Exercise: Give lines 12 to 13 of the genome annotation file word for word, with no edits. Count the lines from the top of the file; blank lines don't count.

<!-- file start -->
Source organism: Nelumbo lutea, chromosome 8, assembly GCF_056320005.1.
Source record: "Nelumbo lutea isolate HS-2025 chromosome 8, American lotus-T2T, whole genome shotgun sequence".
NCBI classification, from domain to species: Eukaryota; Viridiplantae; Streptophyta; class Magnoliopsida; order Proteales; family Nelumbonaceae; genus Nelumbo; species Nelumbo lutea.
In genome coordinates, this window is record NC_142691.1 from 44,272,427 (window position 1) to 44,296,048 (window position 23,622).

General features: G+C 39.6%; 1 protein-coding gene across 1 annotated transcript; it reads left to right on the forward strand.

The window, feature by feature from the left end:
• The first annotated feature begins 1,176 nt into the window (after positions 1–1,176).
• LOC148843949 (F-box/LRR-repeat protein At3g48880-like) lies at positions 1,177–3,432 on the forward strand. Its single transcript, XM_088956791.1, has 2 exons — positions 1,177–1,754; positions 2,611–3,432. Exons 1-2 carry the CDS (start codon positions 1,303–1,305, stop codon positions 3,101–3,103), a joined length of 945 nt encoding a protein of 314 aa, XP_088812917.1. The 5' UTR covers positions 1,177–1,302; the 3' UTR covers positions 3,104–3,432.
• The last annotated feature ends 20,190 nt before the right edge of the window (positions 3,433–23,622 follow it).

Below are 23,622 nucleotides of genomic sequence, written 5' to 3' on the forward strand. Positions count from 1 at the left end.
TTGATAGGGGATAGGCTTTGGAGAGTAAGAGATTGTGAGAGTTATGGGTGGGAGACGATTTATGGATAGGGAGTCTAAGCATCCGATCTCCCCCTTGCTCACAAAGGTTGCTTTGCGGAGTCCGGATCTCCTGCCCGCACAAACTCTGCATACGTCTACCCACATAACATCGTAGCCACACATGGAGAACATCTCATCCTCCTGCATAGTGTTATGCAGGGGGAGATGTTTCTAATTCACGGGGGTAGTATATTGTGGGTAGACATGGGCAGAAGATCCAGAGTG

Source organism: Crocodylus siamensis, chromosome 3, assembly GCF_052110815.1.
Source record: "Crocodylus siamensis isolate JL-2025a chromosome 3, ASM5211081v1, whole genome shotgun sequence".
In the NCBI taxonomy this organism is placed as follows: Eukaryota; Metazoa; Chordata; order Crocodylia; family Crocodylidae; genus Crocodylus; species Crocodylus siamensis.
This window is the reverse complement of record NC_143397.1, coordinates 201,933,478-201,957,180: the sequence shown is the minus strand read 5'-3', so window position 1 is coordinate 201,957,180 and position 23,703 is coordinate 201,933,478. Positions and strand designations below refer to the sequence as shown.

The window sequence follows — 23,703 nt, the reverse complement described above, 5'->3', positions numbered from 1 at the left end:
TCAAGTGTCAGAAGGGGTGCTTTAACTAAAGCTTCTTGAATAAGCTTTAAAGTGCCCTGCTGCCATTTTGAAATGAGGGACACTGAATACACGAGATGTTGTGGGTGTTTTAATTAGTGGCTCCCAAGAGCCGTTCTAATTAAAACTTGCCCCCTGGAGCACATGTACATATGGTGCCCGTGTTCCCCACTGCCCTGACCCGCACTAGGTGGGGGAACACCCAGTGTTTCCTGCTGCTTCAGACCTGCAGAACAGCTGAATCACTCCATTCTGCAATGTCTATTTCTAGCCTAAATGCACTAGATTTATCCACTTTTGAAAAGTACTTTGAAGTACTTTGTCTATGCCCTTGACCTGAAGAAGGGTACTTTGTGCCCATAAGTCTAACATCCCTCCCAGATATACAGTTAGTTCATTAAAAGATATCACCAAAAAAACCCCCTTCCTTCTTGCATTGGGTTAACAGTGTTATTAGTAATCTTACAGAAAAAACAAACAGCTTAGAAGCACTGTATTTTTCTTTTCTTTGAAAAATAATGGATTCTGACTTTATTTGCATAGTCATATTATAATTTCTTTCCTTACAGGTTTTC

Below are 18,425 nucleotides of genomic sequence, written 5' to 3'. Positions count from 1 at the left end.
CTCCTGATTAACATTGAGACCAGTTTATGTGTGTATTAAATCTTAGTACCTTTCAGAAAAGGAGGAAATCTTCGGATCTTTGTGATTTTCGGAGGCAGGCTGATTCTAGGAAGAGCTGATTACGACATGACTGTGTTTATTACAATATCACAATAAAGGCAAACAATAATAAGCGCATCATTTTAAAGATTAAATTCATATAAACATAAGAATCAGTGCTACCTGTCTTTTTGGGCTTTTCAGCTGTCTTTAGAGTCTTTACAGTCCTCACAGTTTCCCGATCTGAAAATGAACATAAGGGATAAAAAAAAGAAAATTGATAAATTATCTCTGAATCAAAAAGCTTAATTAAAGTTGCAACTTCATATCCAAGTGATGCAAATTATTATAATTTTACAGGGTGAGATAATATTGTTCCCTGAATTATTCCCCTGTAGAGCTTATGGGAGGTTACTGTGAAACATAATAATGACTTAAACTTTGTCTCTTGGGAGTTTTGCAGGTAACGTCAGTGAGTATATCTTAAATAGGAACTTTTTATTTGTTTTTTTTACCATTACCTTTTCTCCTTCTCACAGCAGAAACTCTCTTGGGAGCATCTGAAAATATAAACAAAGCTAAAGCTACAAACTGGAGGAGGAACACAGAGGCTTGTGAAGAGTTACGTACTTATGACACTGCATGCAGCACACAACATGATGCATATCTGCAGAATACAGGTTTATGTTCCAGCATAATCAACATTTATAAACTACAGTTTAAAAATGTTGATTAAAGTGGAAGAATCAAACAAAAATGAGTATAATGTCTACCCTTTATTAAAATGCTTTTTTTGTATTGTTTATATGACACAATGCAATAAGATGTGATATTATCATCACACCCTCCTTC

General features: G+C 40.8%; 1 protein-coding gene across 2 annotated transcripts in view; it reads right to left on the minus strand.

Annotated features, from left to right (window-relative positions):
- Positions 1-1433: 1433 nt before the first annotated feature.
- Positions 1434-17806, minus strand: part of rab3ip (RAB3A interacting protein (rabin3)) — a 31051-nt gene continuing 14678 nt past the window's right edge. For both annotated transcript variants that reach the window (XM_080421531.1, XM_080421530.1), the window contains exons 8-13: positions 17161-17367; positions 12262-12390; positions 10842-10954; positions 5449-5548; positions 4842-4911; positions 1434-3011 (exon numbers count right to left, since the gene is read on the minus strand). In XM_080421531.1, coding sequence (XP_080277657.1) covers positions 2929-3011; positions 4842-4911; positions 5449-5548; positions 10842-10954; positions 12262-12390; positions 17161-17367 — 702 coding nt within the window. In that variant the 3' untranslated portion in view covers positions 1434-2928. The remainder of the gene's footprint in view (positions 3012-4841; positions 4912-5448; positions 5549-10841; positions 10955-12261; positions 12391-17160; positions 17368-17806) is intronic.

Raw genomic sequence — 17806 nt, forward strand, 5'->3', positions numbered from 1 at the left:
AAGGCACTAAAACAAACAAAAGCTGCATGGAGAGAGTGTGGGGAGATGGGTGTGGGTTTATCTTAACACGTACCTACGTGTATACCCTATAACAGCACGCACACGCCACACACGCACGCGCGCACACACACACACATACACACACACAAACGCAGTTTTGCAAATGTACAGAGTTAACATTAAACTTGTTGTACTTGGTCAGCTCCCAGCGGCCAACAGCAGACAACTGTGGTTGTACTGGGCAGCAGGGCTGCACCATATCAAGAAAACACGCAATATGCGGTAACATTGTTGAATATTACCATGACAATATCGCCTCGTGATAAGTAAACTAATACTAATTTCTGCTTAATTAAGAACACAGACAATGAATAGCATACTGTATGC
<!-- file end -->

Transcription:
Source organism: Crocodylus siamensis, chromosome 3, assembly GCF_052110815.1.
Source record: "Crocodylus siamensis isolate JL-2025a chromosome 3, ASM5211081v1, whole genome shotgun sequence".